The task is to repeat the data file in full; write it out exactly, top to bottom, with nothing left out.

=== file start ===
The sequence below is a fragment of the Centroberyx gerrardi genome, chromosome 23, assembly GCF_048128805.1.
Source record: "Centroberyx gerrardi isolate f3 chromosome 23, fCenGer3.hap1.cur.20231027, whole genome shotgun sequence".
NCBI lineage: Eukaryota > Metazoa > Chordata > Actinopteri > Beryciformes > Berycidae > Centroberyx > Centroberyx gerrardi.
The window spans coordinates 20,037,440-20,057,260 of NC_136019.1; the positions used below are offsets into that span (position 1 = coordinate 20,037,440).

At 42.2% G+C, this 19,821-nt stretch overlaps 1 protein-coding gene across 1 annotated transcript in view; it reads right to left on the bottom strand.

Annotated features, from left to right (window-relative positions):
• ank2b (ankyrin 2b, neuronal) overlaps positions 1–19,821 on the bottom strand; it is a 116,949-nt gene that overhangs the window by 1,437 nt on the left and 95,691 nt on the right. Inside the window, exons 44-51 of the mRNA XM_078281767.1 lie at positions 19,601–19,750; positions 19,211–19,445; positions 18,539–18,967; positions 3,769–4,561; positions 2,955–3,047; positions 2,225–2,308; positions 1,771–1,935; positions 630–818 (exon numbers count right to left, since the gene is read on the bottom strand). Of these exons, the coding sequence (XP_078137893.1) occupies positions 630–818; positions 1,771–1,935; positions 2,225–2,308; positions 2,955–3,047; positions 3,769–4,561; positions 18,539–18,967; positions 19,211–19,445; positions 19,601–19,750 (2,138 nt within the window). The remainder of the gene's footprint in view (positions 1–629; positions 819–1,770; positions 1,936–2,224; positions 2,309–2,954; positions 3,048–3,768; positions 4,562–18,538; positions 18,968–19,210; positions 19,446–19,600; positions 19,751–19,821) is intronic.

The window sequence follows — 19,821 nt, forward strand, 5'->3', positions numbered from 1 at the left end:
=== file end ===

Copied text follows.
The sequence below is a fragment of the Centroberyx gerrardi genome, chromosome 23, assembly GCF_048128805.1.
Source record: "Centroberyx gerrardi isolate f3 chromosome 23, fCenGer3.hap1.cur.20231027, whole genome shotgun sequence".
NCBI lineage: Eukaryota > Metazoa > Chordata > Actinopteri > Beryciformes > Berycidae > Centroberyx > Centroberyx gerrardi.
The window spans coordinates 20,037,440-20,057,260 of NC_136019.1; the positions used below are offsets into that span (position 1 = coordinate 20,037,440).

At 42.2% G+C, this 19,821-nt stretch overlaps 1 protein-coding gene across 1 annotated transcript in view; it reads right to left on the bottom strand.

Annotated features, from left to right (window-relative positions):
• ank2b (ankyrin 2b, neuronal) overlaps positions 1–19,821 on the bottom strand; it is a 116,949-nt gene that overhangs the window by 1,437 nt on the left and 95,691 nt on the right. Inside the window, exons 44-51 of the mRNA XM_078281767.1 lie at positions 19,601–19,750; positions 19,211–19,445; positions 18,539–18,967; positions 3,769–4,561; positions 2,955–3,047; positions 2,225–2,308; positions 1,771–1,935; positions 630–818 (exon numbers count right to left, since the gene is read on the bottom strand). Of these exons, the coding sequence (XP_078137893.1) occupies positions 630–818; positions 1,771–1,935; positions 2,225–2,308; positions 2,955–3,047; positions 3,769–4,561; positions 18,539–18,967; positions 19,211–19,445; positions 19,601–19,750 (2,138 nt within the window). The remainder of the gene's footprint in view (positions 1–629; positions 819–1,770; positions 1,936–2,224; positions 2,309–2,954; positions 3,048–3,768; positions 4,562–18,538; positions 18,968–19,210; positions 19,446–19,600; positions 19,751–19,821) is intronic.

The window sequence follows — 19,821 nt, forward strand, 5'->3', positions numbered from 1 at the left end: